It’s not only those who are rowing with the current who might miss how much it is doing for them. When we look at successful individuals or companies, we often think that it is something that they are doing that is bringing them success.
One test for whether or not this is the case is to see what happens when others diligently copy their practices and cultural habits (or hire away their top talent). Oftentimes, we’ll find that this copying doesn’t bring benefits. If anything, it may bring negative results. Cargo-culting – thoughtlessly following the practices of others without understanding the principles underneath – rarely brings success. However, if even thoughtful attempts to follow the best practices don’t yield results, be suspicious. While it is still possible that the peer truly has some inimitable secret sauce, it’s more likely that we’re looking at an org that has been paddling down the river.
Whether it is our own organization or one we admire, we benefit by studying the nature of the river’s flow: the forces of societal change that propel the organization’s fortunes. The better we understand these forces, the more likely we will be able to orient our own boats for leisurely voyages downstream.
In short, be conscious of which direction you are paddling, because no one can paddle upstream forever.
The final twist is that there is a third and far more subversive (and even revolutionary) approach. What if you paddle not up or downstream, but instead cross-stream? What if you take yourself across the river to a completely different goal? Now the value system and assumptions of the river are secondary to something you defined.
Clues that point to where our changing world might lead us.
🚏🕸️ OpenAI will let sites opt out of being used for GPT training
OpenAI announced that GPTBot, the web crawler it uses to gather training data for its large language models, would now honor website owners’ requests to block the bot. To tell GPTBot not to crawl their site, website owners need only add two lines to their robots.txt file (the same file they’d use to tell search engine crawlers to steer clear); they may also block GPTBot’s known IP addresses. The change comes amid rising concerns over data privacy, unauthorized use of copyrighted content, and the ethics of scraping data for LLM training; US lawmakers have also started debating “data privacy and consent questions'' in recent hearings.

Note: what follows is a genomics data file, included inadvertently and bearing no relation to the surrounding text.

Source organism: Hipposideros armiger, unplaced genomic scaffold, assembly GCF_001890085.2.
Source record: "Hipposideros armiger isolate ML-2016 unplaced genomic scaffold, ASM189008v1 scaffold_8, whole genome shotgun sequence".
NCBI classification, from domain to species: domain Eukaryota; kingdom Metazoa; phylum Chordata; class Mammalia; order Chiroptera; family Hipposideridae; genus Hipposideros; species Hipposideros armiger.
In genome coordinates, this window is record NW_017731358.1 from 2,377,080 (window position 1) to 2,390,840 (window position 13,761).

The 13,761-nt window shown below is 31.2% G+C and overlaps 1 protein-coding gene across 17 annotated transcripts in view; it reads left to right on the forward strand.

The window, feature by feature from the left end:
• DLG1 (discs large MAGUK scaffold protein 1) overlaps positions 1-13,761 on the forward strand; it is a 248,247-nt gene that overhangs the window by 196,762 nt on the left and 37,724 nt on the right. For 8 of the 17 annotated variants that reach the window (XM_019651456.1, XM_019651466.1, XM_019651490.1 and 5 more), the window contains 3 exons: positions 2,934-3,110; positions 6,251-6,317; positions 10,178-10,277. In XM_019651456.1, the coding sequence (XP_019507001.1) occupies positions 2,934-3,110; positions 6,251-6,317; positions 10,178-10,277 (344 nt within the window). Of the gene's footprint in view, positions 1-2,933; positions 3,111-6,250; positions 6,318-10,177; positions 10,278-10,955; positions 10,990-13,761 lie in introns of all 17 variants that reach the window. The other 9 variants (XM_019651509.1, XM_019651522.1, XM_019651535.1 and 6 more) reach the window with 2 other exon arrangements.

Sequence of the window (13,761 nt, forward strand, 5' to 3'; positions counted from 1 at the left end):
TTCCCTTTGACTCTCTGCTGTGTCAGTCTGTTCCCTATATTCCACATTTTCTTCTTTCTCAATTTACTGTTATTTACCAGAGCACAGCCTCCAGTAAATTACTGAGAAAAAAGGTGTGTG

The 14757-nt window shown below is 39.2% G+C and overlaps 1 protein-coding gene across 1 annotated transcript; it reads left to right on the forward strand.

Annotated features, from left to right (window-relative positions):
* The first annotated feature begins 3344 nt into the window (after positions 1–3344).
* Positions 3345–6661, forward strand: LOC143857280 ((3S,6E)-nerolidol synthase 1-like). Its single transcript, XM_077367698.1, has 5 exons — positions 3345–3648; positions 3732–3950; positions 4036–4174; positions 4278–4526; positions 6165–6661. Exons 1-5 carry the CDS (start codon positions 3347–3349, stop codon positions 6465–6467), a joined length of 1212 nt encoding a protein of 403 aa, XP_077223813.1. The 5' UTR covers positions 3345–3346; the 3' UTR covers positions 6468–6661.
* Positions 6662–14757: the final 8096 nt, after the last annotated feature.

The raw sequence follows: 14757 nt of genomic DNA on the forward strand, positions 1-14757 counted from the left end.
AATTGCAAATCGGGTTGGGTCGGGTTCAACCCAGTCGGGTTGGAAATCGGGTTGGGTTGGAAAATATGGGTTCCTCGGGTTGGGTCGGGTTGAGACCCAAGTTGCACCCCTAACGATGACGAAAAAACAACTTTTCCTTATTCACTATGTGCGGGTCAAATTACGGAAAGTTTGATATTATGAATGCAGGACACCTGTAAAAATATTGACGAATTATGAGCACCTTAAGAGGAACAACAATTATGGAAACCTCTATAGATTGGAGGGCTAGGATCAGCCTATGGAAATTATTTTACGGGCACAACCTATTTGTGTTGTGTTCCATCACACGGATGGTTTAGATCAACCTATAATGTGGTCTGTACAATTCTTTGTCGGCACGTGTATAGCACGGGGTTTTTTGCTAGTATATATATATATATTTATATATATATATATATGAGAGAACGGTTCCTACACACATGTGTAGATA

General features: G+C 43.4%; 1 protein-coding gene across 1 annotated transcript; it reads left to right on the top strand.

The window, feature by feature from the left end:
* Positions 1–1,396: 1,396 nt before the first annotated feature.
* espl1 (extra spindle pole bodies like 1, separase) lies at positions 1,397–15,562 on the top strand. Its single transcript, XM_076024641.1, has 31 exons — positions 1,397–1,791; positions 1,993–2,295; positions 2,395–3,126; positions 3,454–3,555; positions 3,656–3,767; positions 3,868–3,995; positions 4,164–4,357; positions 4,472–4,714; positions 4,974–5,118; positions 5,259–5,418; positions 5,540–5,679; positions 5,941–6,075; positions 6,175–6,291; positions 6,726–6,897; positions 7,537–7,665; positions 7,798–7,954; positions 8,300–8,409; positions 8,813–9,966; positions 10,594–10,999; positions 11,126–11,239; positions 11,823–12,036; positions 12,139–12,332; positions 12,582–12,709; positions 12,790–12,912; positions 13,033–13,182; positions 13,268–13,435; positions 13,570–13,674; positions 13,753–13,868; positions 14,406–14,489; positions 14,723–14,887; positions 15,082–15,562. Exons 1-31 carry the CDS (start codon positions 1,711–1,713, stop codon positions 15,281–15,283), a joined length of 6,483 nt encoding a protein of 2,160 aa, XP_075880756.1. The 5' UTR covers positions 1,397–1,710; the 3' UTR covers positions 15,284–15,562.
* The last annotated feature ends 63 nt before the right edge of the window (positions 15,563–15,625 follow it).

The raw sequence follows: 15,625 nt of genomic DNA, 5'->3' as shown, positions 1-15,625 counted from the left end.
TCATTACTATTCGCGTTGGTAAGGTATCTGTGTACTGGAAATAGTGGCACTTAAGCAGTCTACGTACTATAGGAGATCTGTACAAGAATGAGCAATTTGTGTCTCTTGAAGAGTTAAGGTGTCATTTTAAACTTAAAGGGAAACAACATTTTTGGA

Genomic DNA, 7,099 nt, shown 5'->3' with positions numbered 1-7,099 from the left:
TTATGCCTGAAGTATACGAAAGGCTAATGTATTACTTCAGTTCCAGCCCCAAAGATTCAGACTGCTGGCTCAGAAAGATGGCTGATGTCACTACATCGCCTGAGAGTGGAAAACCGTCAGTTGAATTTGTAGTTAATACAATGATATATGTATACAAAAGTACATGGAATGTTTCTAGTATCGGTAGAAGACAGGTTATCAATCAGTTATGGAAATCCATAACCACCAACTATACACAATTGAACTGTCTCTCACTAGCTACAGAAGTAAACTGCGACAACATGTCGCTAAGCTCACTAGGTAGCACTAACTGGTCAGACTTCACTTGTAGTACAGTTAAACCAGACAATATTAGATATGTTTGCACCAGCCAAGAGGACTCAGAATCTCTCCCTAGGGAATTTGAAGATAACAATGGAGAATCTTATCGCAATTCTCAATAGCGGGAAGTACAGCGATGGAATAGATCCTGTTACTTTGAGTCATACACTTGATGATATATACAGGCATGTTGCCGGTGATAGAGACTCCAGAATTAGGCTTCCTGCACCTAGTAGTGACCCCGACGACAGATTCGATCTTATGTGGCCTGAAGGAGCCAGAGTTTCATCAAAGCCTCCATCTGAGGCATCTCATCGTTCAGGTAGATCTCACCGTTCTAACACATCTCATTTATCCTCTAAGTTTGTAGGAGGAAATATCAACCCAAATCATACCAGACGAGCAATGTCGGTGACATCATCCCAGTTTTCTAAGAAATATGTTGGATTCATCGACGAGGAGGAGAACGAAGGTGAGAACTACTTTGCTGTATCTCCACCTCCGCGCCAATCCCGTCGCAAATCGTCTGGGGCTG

🚏⏰ Over $900K in crypto was stolen because of an app’s bad RNG practices
According to a new cybersecurity disclosure called Milk Sad, one popular crypto wallet app used an insecure random number generation (RNG) technique for creating users’ private keys, the “passwords” needed to unlock the funds in a crypto account. The app used the operating system’s timestamp as the seed for a pseudo-RNG algorithm, which is problematic because these timestamps are only 32 bits long, compared to the industry standard of 128 to 256 bits. “A decent gaming PC can do a brute force search through 2^32 wallet combinations in less than a day,” the researchers argued; it would thus be very easy to guess the private keys of people’s wallets and steal their money. The team estimated that over $900,000 has already been lost to this exploit.
🚏⛽️ GM will enable bidirectional charging across its electric car fleet by 2026
GM has announced that all of its electric vehicles, including Chevrolets, GMCs, and Cadillacs, will come with “V2H,” or “vehicle-to-home,” charging by 2026. This type of bidirectional charging will let GM owners use their cars’ batteries as backup generators during power outages or periods of peak electricity demand. This feature will require the purchase of a hardware and software kit; pricing details haven’t been released yet.
🚏📰 CNET is deleting thousands of old articles for SEO purposes